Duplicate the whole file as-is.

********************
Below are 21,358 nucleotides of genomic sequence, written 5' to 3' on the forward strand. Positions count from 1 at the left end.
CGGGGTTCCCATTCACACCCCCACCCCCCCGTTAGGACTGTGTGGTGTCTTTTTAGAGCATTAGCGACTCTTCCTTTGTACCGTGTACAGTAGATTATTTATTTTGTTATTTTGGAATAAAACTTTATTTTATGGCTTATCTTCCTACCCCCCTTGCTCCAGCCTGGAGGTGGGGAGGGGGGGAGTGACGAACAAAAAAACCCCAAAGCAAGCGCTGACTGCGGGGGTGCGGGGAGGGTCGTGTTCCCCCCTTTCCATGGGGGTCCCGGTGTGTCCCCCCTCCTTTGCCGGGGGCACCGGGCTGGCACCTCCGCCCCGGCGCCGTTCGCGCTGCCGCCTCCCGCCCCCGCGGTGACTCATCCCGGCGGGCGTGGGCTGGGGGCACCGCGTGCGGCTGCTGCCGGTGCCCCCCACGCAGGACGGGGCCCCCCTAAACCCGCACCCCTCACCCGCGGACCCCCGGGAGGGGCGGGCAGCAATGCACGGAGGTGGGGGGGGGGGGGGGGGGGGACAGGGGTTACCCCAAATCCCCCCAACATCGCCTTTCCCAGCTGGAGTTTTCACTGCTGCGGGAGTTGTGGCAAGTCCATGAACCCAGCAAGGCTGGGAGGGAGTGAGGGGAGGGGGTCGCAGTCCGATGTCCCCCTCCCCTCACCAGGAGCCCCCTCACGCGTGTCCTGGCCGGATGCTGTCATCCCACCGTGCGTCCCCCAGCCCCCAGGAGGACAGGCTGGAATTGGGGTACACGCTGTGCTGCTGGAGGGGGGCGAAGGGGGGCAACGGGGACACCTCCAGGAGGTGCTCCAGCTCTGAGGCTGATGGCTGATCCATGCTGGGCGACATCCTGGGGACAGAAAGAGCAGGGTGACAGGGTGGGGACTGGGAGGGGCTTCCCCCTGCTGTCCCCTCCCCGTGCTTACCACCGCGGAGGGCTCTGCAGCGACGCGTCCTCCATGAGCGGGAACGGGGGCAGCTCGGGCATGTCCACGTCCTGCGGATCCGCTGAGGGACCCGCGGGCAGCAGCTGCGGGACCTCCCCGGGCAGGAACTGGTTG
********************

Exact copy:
Below are 21,358 nucleotides of genomic sequence, written 5' to 3' on the forward strand. Positions count from 1 at the left end.
CGGGGTTCCCATTCACACCCCCACCCCCCCGTTAGGACTGTGTGGTGTCTTTTTAGAGCATTAGCGACTCTTCCTTTGTACCGTGTACAGTAGATTATTTATTTTGTTATTTTGGAATAAAACTTTATTTTATGGCTTATCTTCCTACCCCCCTTGCTCCAGCCTGGAGGTGGGGAGGGGGGGAGTGACGAACAAAAAAACCCCAAAGCAAGCGCTGACTGCGGGGGTGCGGGGAGGGTCGTGTTCCCCCCTTTCCATGGGGGTCCCGGTGTGTCCCCCCTCCTTTGCCGGGGGCACCGGGCTGGCACCTCCGCCCCGGCGCCGTTCGCGCTGCCGCCTCCCGCCCCCGCGGTGACTCATCCCGGCGGGCGTGGGCTGGGGGCACCGCGTGCGGCTGCTGCCGGTGCCCCCCACGCAGGACGGGGCCCCCCTAAACCCGCACCCCTCACCCGCGGACCCCCGGGAGGGGCGGGCAGCAATGCACGGAGGTGGGGGGGGGGGGGGGGGGGGACAGGGGTTACCCCAAATCCCCCCAACATCGCCTTTCCCAGCTGGAGTTTTCACTGCTGCGGGAGTTGTGGCAAGTCCATGAACCCAGCAAGGCTGGGAGGGAGTGAGGGGAGGGGGTCGCAGTCCGATGTCCCCCTCCCCTCACCAGGAGCCCCCTCACGCGTGTCCTGGCCGGATGCTGTCATCCCACCGTGCGTCCCCCAGCCCCCAGGAGGACAGGCTGGAATTGGGGTACACGCTGTGCTGCTGGAGGGGGGCGAAGGGGGGCAACGGGGACACCTCCAGGAGGTGCTCCAGCTCTGAGGCTGATGGCTGATCCATGCTGGGCGACATCCTGGGGACAGAAAGAGCAGGGTGACAGGGTGGGGACTGGGAGGGGCTTCCCCCTGCTGTCCCCTCCCCGTGCTTACCACCGCGGAGGGCTCTGCAGCGACGCGTCCTCCATGAGCGGGAACGGGGGCAGCTCGGGCATGTCCACGTCCTGCGGATCCGCTGAGGGACCCGCGGGCAGCAGCTGCGGGACCTCCCCGGGCAGGAACTGGTTG